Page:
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HASU 1515

A teahouse that never served tea...

An ancient house of joy, this "ochaya" (teahouse) is located in one of the five original "Hanamachi" (flower city) or geishas districts of Kyoto. It was known to serve other pleasures beyond tea. 

Today it is a guesthouse particularly appreciated for the quality of its facilities, which combine authentic traditional substance with contemporary architectural elements and comfort.

STDM has deployed all its know-how in terms of heritage renovation and qualitative functional and architectural contributions to this small object in order to project this traditional town house into 21st century Japan while preserving its original soul.

In Japan, whether in the city or outside, the "small traditional heritage" of housing districts is tending to disappear in favour of new westernized constructions under the pretext that the latter would better meet the needs for comfort and the aspirations for modernity of the current population. 

On the contrary, with its attention to detail, flexibility of use, free design, authenticity of materials, etc., STDM sees in traditional Japanese architecture the potential to recreate a contemporary architecture that truly meets the expectations of today's users: flexibility over time, modularity, circularity, healthy, renewable and sustainable materials, integrating acoustic and thermal qualities, etc. A local contemporary architecture directly derived from traditional principles.

This project is the first laboratory testing this approach through the program of a guest house for 10 travellers. The authentic character of this tea house is preserved while providing the comfort expected today in terms of equipment, space and thermal insulation.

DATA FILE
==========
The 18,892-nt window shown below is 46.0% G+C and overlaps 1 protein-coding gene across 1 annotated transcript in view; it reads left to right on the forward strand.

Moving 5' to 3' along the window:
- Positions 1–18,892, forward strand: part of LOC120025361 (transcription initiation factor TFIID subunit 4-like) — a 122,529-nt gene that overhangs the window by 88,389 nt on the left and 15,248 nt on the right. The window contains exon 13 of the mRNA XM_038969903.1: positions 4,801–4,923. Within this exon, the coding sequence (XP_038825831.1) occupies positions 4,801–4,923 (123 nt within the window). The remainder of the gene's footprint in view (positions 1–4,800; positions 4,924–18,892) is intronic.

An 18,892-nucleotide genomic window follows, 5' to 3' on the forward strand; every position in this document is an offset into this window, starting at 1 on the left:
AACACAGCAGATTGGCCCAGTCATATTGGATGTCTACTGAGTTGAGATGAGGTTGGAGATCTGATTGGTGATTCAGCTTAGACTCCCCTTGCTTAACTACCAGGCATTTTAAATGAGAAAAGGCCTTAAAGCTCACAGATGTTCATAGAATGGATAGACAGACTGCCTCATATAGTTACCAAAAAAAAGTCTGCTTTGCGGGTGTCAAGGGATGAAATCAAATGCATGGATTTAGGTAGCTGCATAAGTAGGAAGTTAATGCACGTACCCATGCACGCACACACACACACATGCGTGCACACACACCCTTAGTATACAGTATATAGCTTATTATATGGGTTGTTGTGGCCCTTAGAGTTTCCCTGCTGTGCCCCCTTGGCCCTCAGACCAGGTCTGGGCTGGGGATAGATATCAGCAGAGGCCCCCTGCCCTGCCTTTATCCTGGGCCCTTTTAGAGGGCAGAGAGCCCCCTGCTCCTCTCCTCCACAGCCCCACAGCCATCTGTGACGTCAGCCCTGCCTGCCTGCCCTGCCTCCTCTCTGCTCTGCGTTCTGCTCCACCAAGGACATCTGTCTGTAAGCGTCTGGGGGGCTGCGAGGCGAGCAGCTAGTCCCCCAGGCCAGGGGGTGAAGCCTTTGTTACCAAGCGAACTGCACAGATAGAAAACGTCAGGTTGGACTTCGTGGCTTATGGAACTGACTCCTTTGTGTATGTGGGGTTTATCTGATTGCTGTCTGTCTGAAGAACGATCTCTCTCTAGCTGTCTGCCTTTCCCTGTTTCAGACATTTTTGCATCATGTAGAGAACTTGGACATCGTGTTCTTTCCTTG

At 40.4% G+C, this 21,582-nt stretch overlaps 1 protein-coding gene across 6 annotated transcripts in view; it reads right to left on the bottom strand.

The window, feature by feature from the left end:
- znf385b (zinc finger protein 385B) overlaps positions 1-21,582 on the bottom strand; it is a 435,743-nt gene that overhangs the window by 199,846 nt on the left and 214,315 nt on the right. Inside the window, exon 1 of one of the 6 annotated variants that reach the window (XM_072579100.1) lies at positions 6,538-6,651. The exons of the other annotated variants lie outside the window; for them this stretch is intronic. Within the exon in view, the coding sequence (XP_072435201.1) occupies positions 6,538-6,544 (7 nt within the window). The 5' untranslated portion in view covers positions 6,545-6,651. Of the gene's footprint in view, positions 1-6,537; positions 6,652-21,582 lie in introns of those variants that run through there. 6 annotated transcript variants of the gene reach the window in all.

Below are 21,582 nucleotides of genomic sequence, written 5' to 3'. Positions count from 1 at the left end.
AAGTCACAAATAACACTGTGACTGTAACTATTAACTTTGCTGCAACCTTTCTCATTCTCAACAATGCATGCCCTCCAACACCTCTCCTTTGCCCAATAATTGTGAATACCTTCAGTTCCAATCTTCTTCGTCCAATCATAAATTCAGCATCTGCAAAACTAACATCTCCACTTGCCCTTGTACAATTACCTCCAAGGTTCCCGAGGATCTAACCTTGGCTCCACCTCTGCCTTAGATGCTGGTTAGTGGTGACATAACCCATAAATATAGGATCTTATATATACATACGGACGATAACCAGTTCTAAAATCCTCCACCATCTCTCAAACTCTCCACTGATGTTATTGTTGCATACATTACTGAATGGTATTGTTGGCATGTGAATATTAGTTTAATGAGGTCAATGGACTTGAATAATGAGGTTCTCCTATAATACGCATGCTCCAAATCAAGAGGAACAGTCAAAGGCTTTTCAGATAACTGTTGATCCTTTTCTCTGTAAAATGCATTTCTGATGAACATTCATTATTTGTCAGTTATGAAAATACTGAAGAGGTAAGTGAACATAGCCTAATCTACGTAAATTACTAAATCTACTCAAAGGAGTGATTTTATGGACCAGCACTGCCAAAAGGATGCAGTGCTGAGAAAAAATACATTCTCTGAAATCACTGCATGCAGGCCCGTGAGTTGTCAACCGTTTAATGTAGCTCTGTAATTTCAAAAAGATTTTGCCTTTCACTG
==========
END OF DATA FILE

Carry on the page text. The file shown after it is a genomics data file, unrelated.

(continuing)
The existing substances are restored to their authentic character. The denaturalisations that have occurred over time have been removed and the original structure has been restored.

Every new intervention has a resolutely contemporary character that contrasts gently and in dialogue with the tones and materials of the existing. 

In Japan, where debates on the consumption and production of energy are still in their infancy, any progress, albeit modest, in raising awareness of the importance of lower consumption of energy and raw materials, as well as the preservation of small heritage, is a significant step forward. 

STDM has concentrated its efforts on finding the best compromise between efficient thermal insulation and the conservation of existing structures, significantly improving user comfort. The equipment was chosen for its efficiency and low energy consumption.

The roof volume has been preserved as a buffer space to improve general thermal comfort.

If you are visiting Kyoto, the Ochaya HASU is the ideal drop-off point.

collaborator: P. Lacord